Gores on highways are categorized as two types: the theoretical gore and the physical gore. The physical gore is the unpaved area created between the highway mainline and a ramp that merges into or diverges from the mainline.
The theoretical gore is the marked area of pavement resulting from the convergence or divergence of the edge lines of the mainline and ramp. Theoretical gores are commonly marked with transverse lines or chevrons (much as ghost islands) at both entrance and exit ramps. These help drivers entering the highway to estimate how much time they have to match the speed of through traffic, and warn drivers improperly exiting the highway right down the middle of a gore that they are about to run out of road. Gores at exit ramps occasionally feature impact attenuators, especially when there is something solid at the other end of the gore.
Boundary disputes between neighbours also typically involve a gore, as borders that meet without dispute at one point but do not meet at another point will describe a triangular wedge of land whose ownership is in question. This is true of neighbouring states and countries as much as it is true of land owners, for instance the Ilemi Triangle (area of dispute between Kenya and Sudan) and the southern boundary of Labrador (area of dispute between Newfoundland and Quebec).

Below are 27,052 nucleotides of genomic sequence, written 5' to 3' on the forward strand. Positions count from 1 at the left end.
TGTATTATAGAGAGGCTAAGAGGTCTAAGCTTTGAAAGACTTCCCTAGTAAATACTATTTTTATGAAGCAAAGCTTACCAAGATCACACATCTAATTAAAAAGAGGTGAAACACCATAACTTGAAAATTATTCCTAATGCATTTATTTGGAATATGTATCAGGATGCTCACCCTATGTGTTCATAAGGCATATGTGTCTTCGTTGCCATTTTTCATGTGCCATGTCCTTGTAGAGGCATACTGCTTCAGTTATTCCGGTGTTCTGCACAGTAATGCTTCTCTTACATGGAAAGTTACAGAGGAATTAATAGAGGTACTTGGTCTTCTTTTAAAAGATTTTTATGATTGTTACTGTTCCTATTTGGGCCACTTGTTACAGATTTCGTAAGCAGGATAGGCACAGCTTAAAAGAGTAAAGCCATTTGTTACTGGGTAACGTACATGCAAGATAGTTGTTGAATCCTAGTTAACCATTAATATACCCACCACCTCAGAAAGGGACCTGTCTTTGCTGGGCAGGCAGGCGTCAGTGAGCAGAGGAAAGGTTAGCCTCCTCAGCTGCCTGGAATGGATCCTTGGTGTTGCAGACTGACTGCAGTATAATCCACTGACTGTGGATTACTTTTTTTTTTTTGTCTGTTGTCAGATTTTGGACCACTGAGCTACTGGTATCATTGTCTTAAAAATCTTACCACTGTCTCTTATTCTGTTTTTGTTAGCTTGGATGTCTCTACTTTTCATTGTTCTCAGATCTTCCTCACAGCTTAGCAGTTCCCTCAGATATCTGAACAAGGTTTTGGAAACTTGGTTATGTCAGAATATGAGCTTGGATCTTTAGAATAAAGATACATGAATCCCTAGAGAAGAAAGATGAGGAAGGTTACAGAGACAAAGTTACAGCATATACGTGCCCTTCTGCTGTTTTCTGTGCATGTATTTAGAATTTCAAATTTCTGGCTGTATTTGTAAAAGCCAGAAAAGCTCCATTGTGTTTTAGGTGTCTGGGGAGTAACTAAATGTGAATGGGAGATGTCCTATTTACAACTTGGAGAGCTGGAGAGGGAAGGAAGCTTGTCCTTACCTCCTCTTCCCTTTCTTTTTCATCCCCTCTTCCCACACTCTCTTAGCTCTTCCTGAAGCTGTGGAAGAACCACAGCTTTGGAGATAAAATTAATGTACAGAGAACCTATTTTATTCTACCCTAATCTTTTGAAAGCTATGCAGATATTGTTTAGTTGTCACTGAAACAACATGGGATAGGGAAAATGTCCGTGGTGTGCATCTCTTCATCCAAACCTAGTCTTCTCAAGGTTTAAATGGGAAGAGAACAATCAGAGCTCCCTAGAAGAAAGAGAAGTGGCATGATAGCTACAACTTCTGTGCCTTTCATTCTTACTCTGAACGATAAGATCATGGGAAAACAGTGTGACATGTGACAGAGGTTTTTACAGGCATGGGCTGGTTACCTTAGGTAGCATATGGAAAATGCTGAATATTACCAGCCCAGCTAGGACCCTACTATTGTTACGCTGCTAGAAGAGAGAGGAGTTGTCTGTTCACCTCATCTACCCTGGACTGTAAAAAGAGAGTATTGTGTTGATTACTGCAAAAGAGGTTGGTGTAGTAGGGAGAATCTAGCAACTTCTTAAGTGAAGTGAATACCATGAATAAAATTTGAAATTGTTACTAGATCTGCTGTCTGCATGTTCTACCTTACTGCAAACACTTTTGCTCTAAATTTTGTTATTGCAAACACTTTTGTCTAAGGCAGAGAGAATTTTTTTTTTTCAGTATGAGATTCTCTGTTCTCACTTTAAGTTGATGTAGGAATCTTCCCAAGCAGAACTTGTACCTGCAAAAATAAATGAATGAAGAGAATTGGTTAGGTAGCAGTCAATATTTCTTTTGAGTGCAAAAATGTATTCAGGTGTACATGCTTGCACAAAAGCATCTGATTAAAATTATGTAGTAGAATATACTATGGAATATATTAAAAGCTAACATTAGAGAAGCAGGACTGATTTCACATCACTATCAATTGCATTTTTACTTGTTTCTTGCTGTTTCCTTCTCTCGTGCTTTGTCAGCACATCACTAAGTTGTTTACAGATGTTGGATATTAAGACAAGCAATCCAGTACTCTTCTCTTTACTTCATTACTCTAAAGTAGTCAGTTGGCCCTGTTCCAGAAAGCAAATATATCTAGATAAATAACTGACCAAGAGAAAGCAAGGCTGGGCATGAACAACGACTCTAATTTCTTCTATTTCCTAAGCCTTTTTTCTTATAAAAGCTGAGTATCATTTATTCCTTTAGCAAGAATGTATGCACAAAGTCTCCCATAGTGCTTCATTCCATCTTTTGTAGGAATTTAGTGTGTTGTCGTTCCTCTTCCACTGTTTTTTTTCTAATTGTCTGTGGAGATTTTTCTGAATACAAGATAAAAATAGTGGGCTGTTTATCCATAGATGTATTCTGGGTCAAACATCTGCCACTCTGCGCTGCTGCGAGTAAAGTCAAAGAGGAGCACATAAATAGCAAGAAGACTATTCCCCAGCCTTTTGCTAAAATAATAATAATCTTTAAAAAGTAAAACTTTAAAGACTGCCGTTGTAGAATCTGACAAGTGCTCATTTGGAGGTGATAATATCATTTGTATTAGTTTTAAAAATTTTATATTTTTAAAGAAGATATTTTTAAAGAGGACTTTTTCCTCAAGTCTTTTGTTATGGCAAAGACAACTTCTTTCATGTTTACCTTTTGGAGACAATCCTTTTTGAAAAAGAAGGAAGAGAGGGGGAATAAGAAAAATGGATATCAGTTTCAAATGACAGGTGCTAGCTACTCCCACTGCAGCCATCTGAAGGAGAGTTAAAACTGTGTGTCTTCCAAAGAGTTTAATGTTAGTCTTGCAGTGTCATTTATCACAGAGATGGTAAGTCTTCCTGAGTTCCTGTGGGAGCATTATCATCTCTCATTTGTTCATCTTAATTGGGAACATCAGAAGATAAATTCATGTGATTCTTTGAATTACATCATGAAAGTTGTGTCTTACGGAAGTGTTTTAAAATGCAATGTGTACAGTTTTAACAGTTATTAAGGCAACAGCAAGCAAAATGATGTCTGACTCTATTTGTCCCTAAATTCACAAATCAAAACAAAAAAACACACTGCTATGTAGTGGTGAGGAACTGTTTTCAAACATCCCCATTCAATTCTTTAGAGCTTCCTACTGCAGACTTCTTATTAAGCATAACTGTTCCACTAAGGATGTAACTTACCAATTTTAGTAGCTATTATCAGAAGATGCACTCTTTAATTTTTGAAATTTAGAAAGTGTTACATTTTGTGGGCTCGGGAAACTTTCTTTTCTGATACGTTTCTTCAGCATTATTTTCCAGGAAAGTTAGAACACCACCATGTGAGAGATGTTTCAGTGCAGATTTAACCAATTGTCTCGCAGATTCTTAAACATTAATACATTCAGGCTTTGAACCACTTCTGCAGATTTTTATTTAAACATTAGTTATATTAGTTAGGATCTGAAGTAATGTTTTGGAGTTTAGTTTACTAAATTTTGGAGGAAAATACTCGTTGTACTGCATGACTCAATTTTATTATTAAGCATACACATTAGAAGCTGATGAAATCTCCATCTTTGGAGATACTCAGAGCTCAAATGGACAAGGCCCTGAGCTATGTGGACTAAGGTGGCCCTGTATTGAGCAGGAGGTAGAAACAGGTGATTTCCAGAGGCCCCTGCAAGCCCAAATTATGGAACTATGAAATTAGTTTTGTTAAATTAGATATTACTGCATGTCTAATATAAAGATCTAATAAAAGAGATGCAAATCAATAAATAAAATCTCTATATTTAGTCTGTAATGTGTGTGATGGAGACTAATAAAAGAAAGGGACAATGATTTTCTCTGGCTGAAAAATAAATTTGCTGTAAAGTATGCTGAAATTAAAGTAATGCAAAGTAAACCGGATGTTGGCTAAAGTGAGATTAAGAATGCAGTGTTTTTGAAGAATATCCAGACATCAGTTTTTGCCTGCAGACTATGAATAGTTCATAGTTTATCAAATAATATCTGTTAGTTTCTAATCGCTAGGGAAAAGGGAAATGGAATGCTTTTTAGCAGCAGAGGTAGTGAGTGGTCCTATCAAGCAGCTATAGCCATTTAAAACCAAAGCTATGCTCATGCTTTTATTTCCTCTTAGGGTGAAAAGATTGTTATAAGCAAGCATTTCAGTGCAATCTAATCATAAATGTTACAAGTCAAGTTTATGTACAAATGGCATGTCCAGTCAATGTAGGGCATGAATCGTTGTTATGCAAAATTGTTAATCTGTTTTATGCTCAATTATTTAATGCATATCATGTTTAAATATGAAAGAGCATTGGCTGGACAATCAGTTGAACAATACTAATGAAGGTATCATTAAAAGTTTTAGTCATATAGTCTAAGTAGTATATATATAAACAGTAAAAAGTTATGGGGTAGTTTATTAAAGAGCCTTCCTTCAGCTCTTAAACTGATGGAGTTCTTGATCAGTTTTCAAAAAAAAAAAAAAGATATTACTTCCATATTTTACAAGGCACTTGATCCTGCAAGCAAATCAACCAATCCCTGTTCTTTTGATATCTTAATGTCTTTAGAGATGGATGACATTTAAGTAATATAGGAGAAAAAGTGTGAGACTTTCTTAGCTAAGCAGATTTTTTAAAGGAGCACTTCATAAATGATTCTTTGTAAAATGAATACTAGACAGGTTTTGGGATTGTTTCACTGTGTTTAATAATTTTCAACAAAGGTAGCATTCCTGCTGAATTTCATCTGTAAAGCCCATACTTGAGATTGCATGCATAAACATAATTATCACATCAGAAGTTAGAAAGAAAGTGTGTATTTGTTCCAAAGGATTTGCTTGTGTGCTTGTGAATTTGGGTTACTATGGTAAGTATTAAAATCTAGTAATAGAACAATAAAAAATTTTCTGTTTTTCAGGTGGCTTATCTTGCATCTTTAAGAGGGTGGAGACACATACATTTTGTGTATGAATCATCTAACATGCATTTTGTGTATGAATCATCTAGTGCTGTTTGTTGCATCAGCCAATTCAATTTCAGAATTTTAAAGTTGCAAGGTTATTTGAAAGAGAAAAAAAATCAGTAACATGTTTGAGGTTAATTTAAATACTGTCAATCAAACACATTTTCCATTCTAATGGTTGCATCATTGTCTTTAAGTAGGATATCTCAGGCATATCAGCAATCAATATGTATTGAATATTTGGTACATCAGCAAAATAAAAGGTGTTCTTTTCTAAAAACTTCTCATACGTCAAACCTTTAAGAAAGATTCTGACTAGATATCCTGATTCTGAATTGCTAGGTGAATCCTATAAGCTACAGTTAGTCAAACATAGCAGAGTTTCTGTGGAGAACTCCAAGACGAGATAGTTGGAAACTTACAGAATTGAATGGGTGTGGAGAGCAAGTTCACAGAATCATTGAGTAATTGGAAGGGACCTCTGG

- "Design Manual for Roads and Bridges" (PDF). Feb 2006. p. 1/2.
- Skeat, Walter William (1901). A Concise Etymological Dictionary of the English Language. Oxford: Clarendon Press. p. 218.
- Media related to Gore (road) at Wikimedia Commons
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